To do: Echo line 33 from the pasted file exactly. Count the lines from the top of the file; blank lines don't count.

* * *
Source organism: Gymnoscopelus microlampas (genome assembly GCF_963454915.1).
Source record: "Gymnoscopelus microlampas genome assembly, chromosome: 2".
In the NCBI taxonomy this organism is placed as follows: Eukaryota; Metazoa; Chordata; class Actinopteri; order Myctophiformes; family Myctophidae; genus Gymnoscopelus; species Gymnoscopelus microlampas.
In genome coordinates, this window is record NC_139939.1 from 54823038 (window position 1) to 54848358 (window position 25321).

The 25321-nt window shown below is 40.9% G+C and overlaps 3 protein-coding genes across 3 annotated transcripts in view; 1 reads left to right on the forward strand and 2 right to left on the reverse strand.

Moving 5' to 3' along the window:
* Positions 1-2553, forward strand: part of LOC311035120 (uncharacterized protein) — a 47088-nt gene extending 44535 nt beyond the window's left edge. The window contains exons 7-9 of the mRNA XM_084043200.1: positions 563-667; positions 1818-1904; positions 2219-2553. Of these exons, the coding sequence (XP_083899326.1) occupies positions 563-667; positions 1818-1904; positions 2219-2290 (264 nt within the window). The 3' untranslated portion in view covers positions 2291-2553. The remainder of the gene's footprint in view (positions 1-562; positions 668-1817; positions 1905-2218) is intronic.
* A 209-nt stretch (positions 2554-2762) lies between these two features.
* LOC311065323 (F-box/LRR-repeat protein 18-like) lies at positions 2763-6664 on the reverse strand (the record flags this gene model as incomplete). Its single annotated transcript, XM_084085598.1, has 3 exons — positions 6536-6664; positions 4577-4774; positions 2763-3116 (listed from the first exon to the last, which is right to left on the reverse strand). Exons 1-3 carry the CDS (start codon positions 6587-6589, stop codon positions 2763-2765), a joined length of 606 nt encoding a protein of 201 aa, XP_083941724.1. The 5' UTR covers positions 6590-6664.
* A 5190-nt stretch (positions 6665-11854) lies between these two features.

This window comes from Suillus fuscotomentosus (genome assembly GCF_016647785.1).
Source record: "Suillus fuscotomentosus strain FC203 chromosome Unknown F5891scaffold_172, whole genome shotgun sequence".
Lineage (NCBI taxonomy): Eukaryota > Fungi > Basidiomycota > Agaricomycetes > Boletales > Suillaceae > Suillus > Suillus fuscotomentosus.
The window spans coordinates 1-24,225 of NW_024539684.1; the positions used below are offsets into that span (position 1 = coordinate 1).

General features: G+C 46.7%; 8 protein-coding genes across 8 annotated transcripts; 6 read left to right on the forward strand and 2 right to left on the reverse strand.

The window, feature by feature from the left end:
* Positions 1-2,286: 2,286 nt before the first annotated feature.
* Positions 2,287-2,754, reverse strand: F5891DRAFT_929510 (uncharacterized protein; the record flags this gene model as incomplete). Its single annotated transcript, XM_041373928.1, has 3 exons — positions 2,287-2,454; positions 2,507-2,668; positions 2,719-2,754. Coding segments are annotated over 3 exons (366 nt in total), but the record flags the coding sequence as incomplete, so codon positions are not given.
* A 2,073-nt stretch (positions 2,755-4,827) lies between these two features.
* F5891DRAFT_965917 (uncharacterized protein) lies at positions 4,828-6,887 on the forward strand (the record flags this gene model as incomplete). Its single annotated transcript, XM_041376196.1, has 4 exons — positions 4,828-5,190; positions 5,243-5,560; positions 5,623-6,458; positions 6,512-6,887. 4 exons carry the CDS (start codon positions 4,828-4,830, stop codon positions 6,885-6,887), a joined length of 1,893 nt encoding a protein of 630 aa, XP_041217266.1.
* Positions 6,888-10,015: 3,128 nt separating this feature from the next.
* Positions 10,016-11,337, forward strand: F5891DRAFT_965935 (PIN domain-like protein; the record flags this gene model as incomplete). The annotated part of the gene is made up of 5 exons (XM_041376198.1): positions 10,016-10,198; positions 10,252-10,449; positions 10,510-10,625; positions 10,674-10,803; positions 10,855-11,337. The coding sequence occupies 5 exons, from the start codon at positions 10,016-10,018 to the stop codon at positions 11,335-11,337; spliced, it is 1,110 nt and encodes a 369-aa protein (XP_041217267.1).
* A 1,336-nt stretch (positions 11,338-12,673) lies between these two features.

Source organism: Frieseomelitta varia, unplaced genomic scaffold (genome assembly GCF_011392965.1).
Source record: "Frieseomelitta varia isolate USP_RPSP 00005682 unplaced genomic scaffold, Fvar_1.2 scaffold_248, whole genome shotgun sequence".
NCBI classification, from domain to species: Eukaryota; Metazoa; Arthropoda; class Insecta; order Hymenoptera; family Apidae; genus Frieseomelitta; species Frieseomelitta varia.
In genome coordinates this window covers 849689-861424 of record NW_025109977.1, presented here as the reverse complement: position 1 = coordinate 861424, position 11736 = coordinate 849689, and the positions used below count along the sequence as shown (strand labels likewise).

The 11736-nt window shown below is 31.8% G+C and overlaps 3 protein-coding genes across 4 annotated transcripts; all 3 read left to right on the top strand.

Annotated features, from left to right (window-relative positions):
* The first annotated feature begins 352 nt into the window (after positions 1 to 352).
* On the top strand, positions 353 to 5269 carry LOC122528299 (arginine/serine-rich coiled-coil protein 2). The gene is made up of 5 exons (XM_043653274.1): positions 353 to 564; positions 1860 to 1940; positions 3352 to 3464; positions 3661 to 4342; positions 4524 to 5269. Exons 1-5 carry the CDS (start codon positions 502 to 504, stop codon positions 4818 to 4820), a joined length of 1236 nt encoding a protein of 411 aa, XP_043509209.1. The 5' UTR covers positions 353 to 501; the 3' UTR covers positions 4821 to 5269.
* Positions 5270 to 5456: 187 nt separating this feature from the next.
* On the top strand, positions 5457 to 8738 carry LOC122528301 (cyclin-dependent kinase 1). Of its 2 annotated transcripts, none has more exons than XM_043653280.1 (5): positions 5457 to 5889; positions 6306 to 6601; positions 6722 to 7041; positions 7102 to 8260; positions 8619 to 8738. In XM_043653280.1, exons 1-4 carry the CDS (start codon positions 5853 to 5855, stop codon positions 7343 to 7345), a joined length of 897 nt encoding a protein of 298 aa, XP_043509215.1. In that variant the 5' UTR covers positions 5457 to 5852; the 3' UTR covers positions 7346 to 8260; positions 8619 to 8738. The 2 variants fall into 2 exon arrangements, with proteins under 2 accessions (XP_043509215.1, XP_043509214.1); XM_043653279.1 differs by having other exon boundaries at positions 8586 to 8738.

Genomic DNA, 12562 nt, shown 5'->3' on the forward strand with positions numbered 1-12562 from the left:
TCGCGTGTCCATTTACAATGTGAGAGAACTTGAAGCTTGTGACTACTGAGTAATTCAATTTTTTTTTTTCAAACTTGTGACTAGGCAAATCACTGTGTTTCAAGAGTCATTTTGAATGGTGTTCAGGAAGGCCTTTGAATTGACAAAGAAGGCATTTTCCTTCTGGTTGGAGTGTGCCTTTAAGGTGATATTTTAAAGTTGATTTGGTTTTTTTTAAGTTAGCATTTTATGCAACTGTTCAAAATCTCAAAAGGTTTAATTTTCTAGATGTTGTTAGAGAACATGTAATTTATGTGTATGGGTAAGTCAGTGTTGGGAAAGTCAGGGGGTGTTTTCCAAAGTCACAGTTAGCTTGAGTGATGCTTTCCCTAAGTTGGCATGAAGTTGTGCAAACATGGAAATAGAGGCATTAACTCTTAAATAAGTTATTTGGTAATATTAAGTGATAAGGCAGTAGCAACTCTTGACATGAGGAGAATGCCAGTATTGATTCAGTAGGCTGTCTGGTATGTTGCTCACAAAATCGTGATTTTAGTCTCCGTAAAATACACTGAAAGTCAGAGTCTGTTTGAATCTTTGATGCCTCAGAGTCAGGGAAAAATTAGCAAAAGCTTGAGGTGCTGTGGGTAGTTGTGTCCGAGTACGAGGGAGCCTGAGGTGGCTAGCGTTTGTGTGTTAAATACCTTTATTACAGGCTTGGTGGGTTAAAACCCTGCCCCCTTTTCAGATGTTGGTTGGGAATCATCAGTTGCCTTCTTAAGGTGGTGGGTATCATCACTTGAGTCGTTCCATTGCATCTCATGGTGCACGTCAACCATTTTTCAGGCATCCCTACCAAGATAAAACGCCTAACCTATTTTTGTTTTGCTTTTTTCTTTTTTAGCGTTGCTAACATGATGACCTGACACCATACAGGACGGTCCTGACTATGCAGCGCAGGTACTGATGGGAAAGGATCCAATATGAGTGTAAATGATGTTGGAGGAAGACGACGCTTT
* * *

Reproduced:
* On the top strand, positions 5457 to 8738 carry LOC122528301 (cyclin-dependent kinase 1). Of its 2 annotated transcripts, none has more exons than XM_043653280.1 (5): positions 5457 to 5889; positions 6306 to 6601; positions 6722 to 7041; positions 7102 to 8260; positions 8619 to 8738. In XM_043653280.1, exons 1-4 carry the CDS (start codon positions 5853 to 5855, stop codon positions 7343 to 7345), a joined length of 897 nt encoding a protein of 298 aa, XP_043509215.1. In that variant the 5' UTR covers positions 5457 to 5852; the 3' UTR covers positions 7346 to 8260; positions 8619 to 8738. The 2 variants fall into 2 exon arrangements, with proteins under 2 accessions (XP_043509215.1, XP_043509214.1); XM_043653279.1 differs by having other exon boundaries at positions 8586 to 8738.